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Plaintiff - Appellee,



Defendant - Appellant.

No. 01-1128

D. Ct. No. 00-CR-436-N)

(D. Colo.)


Before TACHA, Chief Circuit Judge, HOLLOWAY, and McKAY Circuit Judges.

After examining the briefs and the appellate record, this three-judge panel has determined unanimously that oral argument would not be of material assistance in the determination of this appeal. See Fed. R. App. P. 34(a)(2); 10th Cir. R. 34.1(G). The case is therefore ordered submitted without oral argument.

I. Background

Defendant Jose Luis Sanchez-Llamas appeals the district court's determination that he was a minor, rather than a minimal, participant in the drug transaction for which he was convicted and its corresponding reduction of his sentence by two, rather than four, levels. We exercise jurisdiction pursuant to 28 U.S.C. § 1291 and 18 U.S.C. § 3742 and AFFIRM. We dismiss without prejudice defendant's ineffective assistance of counsel claim.

II. Discussion
  1. Waiver of Appellate Review of the Factual Determination Regarding Defendant's Role in the Offense

The district court's determination as to whether Mr. Sanchez-Llamas was a minor or a minimal participant in the drug sale at issue is a factual one, reviewable for clear error. United States v. Garcia, 182 F.3d 1165, 1175 (10th Cir. 1999). Even clear error review is inappropriate, however, when defendant fails to preserve the issue on appeal. United States v. Richardson, 86 F.3d 1537, 1554 (10th Cir. 1996) ("'Failure to object to a fact in a presentence report, or failure to object at the [sentencing] hearing, acts as an admission of fact.'") (quoting United States v. Deninno, 29 F.3d 572, 580 (10th Cir. 1994)). A narrow exception to the general waiver rule permits appellate review where the district court's reliance on the Presentence Report ("PSR") is itself plain error. See United States v. Ivy, 83 F.3d 1266, 1297 (10th Cir. 1996). To constitute plain error, a district court's decision must be "'particularly egregious,' as well as 'obvious and substantial.'" United States v. Saucedo, 950 F.2d 1508, 1511 (10th Cir. 1991) (citations and quotations omitted).

The PSR relied upon by the district court indicated that, given his degree of participation in the transaction, Mr. Sanchez-Llamas was a minor participant eligible for a two-level reduction in sentence, rather than the four-level reduction appropriate for a minimal participant. It is undisputed that Mr. Sanchez-Llamas failed to object to the PSR's characterization of his role in the offense. As a result, Mr. Sanchez-Llamas waived the issue on appeal.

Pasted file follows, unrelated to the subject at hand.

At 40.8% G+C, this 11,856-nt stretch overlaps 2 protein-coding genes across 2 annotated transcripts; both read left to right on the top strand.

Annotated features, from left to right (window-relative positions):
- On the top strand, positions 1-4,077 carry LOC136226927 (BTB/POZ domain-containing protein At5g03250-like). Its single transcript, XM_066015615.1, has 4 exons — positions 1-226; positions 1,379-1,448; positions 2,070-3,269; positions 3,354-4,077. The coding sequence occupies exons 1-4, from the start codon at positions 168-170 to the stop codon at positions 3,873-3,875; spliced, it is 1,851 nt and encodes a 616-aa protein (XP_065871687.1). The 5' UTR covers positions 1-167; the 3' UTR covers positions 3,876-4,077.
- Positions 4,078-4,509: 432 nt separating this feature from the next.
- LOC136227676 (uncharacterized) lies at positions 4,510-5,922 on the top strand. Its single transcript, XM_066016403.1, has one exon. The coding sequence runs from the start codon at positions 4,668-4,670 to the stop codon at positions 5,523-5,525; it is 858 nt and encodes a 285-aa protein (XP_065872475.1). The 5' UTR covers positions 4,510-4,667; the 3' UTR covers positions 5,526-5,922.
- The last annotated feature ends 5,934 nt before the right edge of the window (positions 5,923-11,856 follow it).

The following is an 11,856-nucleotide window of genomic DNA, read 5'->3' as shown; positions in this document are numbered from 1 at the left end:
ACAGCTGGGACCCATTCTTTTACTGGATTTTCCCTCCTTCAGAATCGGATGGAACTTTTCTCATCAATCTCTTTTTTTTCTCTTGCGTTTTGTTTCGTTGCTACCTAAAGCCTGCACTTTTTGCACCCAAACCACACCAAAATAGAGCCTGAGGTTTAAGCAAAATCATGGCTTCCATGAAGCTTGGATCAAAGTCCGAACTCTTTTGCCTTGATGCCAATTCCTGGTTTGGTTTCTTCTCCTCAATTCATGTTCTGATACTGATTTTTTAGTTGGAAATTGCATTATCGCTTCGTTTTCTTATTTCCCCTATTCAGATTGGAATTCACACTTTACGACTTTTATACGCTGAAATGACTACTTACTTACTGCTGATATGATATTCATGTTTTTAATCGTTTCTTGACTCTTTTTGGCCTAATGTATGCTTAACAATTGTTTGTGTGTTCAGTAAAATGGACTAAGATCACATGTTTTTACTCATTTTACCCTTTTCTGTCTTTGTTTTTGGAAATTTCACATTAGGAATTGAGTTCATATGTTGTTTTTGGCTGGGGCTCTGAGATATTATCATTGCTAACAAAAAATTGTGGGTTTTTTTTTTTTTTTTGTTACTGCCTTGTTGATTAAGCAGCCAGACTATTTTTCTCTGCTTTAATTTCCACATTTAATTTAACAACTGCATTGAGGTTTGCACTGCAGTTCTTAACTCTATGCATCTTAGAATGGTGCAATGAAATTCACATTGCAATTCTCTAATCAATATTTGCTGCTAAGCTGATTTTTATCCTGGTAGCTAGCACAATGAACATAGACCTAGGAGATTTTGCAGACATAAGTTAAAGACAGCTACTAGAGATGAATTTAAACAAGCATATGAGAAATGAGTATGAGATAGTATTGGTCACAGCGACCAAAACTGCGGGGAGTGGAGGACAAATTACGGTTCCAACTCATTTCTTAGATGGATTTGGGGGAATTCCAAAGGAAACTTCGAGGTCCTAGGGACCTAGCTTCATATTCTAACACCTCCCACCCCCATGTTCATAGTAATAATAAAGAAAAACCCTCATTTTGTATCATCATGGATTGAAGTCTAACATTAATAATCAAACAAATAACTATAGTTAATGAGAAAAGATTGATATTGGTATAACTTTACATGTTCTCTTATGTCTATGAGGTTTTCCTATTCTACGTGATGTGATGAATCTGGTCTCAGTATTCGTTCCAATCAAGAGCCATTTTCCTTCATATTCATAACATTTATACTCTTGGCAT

Mr. Sanchez-Llamas' argument therefore depends upon the narrow exception permitting appellate review of a district court's determination as to the defendant's level of participation in the offense even after defendant waives the issue at trial by failing to object to facts in the PSR. For us to apply this exception, we must find that the district court's reliance upon the PSR--to which the defendant himself did not object--was plain error. Ivy, 83 F.3d at 1297. If the district court erred, we cannot say that its error was either obvious, egregious, or substantial, Saucedo, 950 F.2d at 1511, especially in light of the fact that defendant's failure to object to the PSR at trial prevented the development of a factual record upon which to base such a determination, cf. United States v. Easter, 981 F.2d 1549, 1556 (10th Cir. 1992) ("plain error review is not appropriate when the alleged error involves resolution of factual disputes"). We hold, therefore, that Mr. Sanchez-Llamas waived the issue of whether he was a minor or a minimal participant in the offense and that the narrow exception allowing appellate review after such waiver does not apply.

  1. Ineffective Assistance

Mr. Sanchez-Llamas argues in the alternative that his trial counsel was ineffective for failing to request the four-level reduction in sentence to which Mr. Sanchez-Llamas now argues he was entitled.

We do not ordinarily consider ineffectiveness claims on direct appeal because the record on direct appeal is insufficiently developed as to "the tactical reasons for trial counsel's decisions, the extent of trial counsel's alleged deficiencies, and the asserted prejudicial impact on the outcome of the trial." Beaulieu v. United States, 930 F.2d 805, 807 (10th Cir. 1991), overruled in part by United States v. Galloway, 56 F.3d 1239, 1241 (10th Cir. 1995). Such claims are more appropriately brought by collateral attack under 28 U.S.C. § 2255 because that mechanism permits the determination of these essential facts. Galloway, 56 F.3d at 1240. We dismiss virtually all such claims without prejudice to permit both the appellant and his or her trial counsel to develop the appropriate facts for consideration by the district court. See id. at 1240.

For these reasons, and despite the fact that both the government and Mr. Sanchez-Llamas urge us to reach the merits of his ineffective assistance claim, we dismiss it without prejudice.


Deanell Reece Tacha

Chief Circuit Judge

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*.This order and judgment is not binding precedent, except under the doctrines of law of the case, res judicata, and collateral estoppel. This court generally disfavors the citation of orders and judgments; nevertheless, an order and judgment may be cited under the terms and conditions of 10th Cir. R. 36.3.

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